Dark Castle - Spirited Migration

Last week, At A Loss Recordings released Spirited Migration, the first full length from Florida’s DARK CASTLE. At A Loss is an underground metal incubator. With almost no recognition, they’ve introduced us to bands like Black Cobra, Kylesa, Rwake, Minsk and Baroness. Many of these bands move on to bigger labels, and much notoriety. DARK CASTLE may follow that path, but we should not forget who brought them to us first.

DARK CASTLE could be promoted as a novelty act. As I have come to learn, this twosome is a couple, but the press releases I’ve seen say nothing about that. After listening to this album for a few weeks, I didn’t even know that there was a woman in the band, let alone that she was the primary guitarist. A decision has been made to let the music sell this group, and that’s the way it should be. Still, the emergence of women in metal has been one of the most exciting developments in this wave of metal. It has the potential to broaden audiences and sounds.

Spirited Migration is another great doom/sludge band out of the south, produced by Phillip Cope, guitarist/vocalsist for Kylesa. The album opens with a low end rumble, followed by a call to arms, and then the journey begins.  As you would expect from any good two-piece, this record is chock full of riffs, but Spirited Migration stands out for its atmosphere. The throbbing interlude between the “Awake in Sleep” and “Into the Past”, the spanish guitar of the title track, the judicious use of the china cymbal and delay effects, and the synths of “Weather the Storm” all play a part.

But the spoken words of “Grasping the Awe” put everything into perspective. For the most part, this is an instrumental album. When there are vocals, they seem to come from place far away, both in distance and time. The lyrics are for the most part unintelligible unless aided by the lyric sheet. But on this song, a female voice (that I at first wrongly assumed belonged to a guest) explains why words can actually devalue one’s experience:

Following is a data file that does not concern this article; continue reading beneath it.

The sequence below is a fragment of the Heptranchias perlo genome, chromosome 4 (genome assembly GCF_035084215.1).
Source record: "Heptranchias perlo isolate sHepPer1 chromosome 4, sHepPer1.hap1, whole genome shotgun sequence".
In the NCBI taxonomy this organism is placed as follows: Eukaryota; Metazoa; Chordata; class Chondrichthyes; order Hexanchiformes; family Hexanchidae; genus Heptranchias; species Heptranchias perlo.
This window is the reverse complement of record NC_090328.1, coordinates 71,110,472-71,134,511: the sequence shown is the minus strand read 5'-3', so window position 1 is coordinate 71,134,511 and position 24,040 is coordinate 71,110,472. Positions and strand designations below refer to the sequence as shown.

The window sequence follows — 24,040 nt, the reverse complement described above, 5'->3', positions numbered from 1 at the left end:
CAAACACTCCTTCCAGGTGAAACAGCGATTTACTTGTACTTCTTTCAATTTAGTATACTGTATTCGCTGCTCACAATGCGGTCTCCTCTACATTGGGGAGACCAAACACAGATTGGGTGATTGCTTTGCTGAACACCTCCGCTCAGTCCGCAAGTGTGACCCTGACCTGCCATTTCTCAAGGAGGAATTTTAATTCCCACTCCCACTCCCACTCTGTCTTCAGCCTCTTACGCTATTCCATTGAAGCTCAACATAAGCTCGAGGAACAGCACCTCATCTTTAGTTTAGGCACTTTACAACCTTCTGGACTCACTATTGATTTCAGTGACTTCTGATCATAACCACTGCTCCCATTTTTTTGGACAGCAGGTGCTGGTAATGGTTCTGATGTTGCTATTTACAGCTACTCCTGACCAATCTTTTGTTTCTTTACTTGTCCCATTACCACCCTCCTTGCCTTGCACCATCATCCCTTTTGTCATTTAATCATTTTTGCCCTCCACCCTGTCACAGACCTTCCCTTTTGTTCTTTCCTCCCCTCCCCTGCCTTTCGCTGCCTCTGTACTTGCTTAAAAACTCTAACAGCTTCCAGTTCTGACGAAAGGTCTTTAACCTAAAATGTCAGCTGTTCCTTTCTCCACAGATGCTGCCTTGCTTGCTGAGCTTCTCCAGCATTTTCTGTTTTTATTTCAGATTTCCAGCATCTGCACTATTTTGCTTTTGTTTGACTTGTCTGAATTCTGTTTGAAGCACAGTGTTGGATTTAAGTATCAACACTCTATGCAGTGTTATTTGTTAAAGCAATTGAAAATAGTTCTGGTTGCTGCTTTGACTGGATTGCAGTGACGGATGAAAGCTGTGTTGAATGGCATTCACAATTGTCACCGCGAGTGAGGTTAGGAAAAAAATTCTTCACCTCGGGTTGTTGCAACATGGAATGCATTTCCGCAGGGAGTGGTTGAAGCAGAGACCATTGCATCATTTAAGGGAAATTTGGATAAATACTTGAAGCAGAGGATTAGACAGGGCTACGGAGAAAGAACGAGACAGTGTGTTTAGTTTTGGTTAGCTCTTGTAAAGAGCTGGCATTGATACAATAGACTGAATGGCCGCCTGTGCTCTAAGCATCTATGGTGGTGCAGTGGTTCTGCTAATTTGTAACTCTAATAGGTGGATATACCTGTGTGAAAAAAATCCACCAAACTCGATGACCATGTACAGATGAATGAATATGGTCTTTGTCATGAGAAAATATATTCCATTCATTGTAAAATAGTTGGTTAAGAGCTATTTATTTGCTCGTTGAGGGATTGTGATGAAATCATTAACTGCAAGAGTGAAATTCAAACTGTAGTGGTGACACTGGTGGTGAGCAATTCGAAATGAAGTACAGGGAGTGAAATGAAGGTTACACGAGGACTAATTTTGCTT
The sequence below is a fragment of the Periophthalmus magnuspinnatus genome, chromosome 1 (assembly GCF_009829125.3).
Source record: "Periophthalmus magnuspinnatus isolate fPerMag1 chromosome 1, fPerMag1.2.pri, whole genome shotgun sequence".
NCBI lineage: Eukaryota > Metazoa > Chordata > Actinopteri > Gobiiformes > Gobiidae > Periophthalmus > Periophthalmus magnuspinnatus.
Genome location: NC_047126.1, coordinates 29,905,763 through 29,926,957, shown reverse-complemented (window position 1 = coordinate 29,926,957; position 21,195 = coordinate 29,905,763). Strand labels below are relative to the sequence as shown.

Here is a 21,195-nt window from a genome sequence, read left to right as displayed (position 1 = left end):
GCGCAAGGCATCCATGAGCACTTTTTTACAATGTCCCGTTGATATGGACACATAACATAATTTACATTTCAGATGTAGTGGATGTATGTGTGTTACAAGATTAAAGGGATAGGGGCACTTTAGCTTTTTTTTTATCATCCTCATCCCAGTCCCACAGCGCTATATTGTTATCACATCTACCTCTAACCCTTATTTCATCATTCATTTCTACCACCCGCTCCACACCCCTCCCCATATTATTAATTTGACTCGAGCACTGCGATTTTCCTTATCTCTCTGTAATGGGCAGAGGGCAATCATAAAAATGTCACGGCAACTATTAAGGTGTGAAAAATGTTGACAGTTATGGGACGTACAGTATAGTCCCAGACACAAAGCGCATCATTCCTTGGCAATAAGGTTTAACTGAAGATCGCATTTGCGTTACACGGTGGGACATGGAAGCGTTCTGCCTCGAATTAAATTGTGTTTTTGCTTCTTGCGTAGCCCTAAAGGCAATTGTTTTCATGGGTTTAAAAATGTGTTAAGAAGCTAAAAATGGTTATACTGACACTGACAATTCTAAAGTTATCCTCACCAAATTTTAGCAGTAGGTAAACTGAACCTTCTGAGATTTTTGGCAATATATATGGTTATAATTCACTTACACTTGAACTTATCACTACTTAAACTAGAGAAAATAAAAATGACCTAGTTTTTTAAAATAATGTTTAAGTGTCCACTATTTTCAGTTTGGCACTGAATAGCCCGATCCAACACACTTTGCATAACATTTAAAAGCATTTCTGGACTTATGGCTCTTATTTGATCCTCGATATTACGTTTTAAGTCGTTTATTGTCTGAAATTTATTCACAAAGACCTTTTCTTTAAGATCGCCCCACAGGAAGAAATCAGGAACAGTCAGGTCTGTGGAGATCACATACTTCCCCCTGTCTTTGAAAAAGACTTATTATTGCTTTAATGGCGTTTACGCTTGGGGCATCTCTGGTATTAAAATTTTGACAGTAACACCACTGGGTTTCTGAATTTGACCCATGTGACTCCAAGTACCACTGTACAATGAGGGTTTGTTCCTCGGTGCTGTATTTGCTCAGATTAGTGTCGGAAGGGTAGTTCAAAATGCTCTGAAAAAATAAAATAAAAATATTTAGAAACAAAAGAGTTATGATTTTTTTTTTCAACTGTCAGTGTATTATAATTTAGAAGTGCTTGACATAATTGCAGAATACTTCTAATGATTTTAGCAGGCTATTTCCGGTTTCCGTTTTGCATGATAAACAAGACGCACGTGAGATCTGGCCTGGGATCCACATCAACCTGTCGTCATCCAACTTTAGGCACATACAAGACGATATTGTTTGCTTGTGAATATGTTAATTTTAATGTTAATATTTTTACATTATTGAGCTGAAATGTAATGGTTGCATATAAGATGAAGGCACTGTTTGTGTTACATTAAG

The quicker you attach words to things people or situations the more shallow and lifeless your reality becomes and the more deadened you become to the miracle of life that continuously unfolds within and around you...Words reduce reality to something the human mind can grasp which isn’t very much

Stevie Floyd provides a much needed response to critics that overemphasize the significance of lyrics and clean vocals. She also cuts to my struggle with whether I should even attempt to review records. A review is no substitute for a personal musical experience, uninfluenced by someone else’s perceptions.

The good news is that we can all soon personally experience DARK CASTLE in the flesh. They will be in Chinatown on June 20th for a free show at the Mountain Bar with IT's CASUAL and GORT. Stevie’s guitar setup is supposed to be a sight to behold.